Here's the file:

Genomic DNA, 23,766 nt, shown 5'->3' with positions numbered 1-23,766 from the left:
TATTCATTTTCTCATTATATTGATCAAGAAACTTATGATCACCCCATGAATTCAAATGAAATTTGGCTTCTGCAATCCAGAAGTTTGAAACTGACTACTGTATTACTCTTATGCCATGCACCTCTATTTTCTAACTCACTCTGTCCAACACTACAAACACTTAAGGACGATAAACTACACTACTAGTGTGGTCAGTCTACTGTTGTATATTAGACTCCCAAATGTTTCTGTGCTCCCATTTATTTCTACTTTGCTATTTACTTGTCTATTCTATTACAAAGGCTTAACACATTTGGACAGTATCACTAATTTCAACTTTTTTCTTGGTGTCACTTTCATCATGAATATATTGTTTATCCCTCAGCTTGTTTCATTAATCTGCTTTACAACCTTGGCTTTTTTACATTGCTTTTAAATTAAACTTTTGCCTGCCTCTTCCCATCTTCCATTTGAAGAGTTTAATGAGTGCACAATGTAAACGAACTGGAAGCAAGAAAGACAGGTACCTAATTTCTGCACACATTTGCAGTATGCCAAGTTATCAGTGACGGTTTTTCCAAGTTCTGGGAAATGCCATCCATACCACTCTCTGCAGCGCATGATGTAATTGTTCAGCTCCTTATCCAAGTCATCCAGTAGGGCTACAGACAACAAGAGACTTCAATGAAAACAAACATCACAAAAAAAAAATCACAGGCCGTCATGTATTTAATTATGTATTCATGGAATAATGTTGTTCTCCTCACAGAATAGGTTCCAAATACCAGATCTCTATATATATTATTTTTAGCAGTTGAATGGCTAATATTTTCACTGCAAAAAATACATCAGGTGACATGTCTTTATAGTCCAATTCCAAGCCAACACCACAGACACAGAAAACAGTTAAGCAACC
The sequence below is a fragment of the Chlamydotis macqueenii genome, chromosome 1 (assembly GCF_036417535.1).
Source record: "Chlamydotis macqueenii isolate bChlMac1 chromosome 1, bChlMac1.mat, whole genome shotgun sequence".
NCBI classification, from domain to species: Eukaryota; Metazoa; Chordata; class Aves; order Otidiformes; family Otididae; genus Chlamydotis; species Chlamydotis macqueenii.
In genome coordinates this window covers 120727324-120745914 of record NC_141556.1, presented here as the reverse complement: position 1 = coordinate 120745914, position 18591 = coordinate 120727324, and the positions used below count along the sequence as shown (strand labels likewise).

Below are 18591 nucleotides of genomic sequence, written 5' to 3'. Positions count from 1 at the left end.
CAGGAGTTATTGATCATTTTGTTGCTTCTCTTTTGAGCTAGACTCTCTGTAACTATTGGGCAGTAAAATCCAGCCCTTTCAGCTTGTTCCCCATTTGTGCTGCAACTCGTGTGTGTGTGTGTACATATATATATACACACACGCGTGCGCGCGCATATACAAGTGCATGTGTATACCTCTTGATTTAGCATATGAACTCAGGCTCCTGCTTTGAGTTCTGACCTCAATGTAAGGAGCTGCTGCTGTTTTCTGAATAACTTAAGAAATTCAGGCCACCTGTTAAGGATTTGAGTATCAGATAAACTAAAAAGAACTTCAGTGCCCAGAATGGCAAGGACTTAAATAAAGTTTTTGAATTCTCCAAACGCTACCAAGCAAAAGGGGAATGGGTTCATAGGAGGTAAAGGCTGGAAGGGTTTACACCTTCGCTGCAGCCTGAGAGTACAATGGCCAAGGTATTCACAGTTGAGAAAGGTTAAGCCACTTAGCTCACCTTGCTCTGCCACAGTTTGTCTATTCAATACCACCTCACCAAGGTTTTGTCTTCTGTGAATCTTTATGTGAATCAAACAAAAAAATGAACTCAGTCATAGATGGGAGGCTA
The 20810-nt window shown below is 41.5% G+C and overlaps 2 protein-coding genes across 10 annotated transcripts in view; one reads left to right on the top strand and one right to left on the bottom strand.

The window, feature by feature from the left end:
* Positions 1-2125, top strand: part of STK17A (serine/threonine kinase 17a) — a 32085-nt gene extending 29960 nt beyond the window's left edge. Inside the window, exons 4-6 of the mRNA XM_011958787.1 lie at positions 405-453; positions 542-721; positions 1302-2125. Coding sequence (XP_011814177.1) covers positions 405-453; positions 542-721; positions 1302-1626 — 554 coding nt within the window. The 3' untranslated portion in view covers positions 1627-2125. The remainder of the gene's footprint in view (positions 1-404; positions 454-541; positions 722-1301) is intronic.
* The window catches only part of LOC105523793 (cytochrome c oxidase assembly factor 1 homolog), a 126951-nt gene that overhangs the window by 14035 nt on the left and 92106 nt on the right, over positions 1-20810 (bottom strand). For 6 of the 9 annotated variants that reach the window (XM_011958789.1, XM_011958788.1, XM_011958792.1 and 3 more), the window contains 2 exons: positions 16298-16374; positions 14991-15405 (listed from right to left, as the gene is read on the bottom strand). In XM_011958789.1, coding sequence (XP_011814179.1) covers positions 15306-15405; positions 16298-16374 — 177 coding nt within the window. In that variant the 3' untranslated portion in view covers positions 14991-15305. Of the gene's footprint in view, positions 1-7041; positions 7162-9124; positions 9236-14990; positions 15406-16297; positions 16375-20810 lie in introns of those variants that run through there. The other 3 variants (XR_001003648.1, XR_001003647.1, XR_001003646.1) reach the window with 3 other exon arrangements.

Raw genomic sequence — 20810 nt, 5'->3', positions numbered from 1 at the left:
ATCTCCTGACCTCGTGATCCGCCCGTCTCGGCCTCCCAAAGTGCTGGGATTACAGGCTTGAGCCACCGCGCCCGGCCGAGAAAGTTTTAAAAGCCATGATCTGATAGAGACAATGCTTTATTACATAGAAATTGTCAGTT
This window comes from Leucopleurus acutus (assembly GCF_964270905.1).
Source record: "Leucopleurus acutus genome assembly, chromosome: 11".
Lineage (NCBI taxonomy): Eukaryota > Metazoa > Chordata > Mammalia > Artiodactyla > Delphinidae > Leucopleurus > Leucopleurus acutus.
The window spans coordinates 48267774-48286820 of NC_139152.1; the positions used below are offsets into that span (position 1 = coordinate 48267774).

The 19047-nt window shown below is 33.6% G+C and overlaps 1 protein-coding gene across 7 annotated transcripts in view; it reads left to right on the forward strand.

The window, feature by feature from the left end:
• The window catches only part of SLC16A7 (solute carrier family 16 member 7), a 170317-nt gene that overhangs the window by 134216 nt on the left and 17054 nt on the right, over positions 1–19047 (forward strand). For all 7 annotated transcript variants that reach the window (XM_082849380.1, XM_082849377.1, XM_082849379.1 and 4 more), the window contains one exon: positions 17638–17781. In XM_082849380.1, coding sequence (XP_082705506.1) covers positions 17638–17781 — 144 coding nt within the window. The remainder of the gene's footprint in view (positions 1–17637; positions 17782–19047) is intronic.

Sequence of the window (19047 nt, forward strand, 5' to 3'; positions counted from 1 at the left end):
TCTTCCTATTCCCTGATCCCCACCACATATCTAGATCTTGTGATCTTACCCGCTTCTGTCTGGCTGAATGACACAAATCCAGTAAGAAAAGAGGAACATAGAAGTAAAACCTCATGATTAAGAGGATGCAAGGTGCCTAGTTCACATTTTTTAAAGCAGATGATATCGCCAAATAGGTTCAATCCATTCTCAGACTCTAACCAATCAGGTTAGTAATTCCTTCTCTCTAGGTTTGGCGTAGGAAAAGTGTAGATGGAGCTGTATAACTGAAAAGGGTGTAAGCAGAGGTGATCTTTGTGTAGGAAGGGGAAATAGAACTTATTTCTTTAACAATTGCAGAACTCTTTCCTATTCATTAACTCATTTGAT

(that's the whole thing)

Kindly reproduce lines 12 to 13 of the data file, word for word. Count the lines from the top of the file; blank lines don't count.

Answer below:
* The window catches only part of LOC105523793 (cytochrome c oxidase assembly factor 1 homolog), a 126951-nt gene that overhangs the window by 14035 nt on the left and 92106 nt on the right, over positions 1-20810 (bottom strand). For 6 of the 9 annotated variants that reach the window (XM_011958789.1, XM_011958788.1, XM_011958792.1 and 3 more), the window contains 2 exons: positions 16298-16374; positions 14991-15405 (listed from right to left, as the gene is read on the bottom strand). In XM_011958789.1, coding sequence (XP_011814179.1) covers positions 15306-15405; positions 16298-16374 — 177 coding nt within the window. In that variant the 3' untranslated portion in view covers positions 14991-15305. Of the gene's footprint in view, positions 1-7041; positions 7162-9124; positions 9236-14990; positions 15406-16297; positions 16375-20810 lie in introns of those variants that run through there. The other 3 variants (XR_001003648.1, XR_001003647.1, XR_001003646.1) reach the window with 3 other exon arrangements.

Raw genomic sequence — 20810 nt, 5'->3', positions numbered from 1 at the left: